Of course, this approach requires that I let go of all that societal stuff about success in the eyes of others. The kind of achievements I’m talking about don’t garner the limelight in our current world, attached as we are to self-made people amassing wealth, enormous celebrity based on shallow achievements, and endless, endless rivers of material objects. Maybe these are the 21st century versions of the empty earthquake and fires. Don't get me wrong; I get as excited over a shiny new computer or car as the next guy. I’m only trying to describe here the kind of energy I have to put every single day into keeping what is real at the top of my awareness.

As I write, I’m aware that this post veers away from the intellectual tone of most of my blog. And that’s alright, because that, in itself, is an example of what I’m describing here. I probably am not doing my readership statistics any favors by writing about non-doing as opposed to, say, the new iPhone.

But I felt my larger Self strongly this morning, and after reminding me for the 937th time that I will be freer and happier if I let go yet more of what other people think, it whispered in my ear, “Why don't you go write about what underlies all your other posts, for once?"

Saturday, July 7, 2007

Top This Top Ten!

It''s late Saturday night, and time and energy both dictate a light, enjoyable post. So, the reliable fall-back: Let's do the iPod Shuffle! I wasn't so crazy about my last ten, but today's really represent some of my favorite artists. So let's get started:
Peaceful World - John Mellencamp
I put Mellencamp in the same class with Sheryl Crowe and Tom Petty: Reliably good roots rockers. I like about 10-12 of each of their songs. They might not make me think, but they are reasonably well-written, feature deep grooves, and their voices have that perfect rock'n'roll timbre.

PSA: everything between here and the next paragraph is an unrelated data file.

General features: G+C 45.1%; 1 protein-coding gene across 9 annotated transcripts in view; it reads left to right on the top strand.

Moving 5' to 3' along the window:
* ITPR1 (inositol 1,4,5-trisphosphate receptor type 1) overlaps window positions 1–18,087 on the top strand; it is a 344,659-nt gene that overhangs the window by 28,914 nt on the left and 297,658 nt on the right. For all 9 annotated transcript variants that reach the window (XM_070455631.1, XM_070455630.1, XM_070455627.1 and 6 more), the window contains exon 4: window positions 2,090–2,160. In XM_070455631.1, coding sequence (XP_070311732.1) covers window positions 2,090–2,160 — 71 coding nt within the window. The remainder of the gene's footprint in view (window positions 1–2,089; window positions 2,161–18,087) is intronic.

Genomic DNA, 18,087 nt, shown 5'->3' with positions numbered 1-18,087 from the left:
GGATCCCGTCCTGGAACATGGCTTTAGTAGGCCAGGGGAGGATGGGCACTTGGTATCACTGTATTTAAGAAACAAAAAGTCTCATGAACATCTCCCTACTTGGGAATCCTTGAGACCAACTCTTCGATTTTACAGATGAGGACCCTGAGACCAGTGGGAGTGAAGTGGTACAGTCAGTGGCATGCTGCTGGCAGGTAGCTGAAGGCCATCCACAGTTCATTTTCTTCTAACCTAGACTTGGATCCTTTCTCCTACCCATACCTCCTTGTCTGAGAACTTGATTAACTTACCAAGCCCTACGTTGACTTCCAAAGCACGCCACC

Raining in My Heart - Buddy Holly
What can be said about a grand master? Holly started so much, and created so much, before dying so young. Always perfect. Period.

A Prayer - Suzzy and Maggie Roche
Gorgeous song off the Zero Church project. There are three on there that really grab me. If this doesn't give you goosebumps, you are a sociopath, and should proceed directly to your neighborhood psychiatric hospital.

Spider Web - Joan Osborne
Yes! One of the funkiest and best-written songs on my 'pod. Listening to this is like digging in to a huge scoop of coffee ice cream. With sprinkles.

What if We Give it Away? - R.E.M.
A bookmark in the pages of my halcyon days, when I was discovering how arty rock could be. And so was Michael Stipe.

Rumours of Glory - Bruce Cockburn
You probably don't know this song, and all I can say is, I am SO sorry for you. It includes much that made Bruce one of my role-models, back when I was writing songs full-time.

C is for Cloe - Stephen Bennett
A composer of near-perfect guitar instrumentals. I can listen to one album over and over. They simply make me happy.

Love in Flames - John Hiatt
Definitely not my favorite Hiatt song. But as far as his work in general: On my bad days, his songs makes me feel like being human is actually OK, and maybe even kind of hilarious. On my good days, I want to start a blog just about my favorite Hiatt songs. Except it would be all exclamation points.

My Wave - Soundgarden
My number-one-all-time-favorite ANGRY song. When I really can't take it anymore, I move the furntiure aside, put this on the stereo with the big speakers, and whip the volume knob all the way to the right. Look out.

Hoodoo Voodoo - Billy Bragg & Wilco
Haven't been able to make myself like any other Wilco albums (though I definitely haven't tried enough of them), but I love Tweedy's voice, and pairing him with Bragg -- and then both of them with Guthrie's lyrics -- was a great move. I love quite a lot of that Mermaid Ave. album.
¡Buenas noches, amigos musicales!

Perseverating on perseverate

In my previous post on teenage boys with Asperger's Syndrome, I mentioned the psychological term of art, perseveration.

Eric astutely picked up on it, and posted this comment:
I find that word "perseverating" fascinating. Claudius tells Hamlet that his mourning for his father is unnatural: "To persever / In obstinate condolement is a course / Of impious stubbornness, 'tis unmanly grief..." Within 50 lines Hamlet goes into his most "perseverating" soliloquy, in which he keeps returning to the same thought--his mother married his uncle too quickly--like a dog biting at a wound. "Talking about one topic over and over" indeed.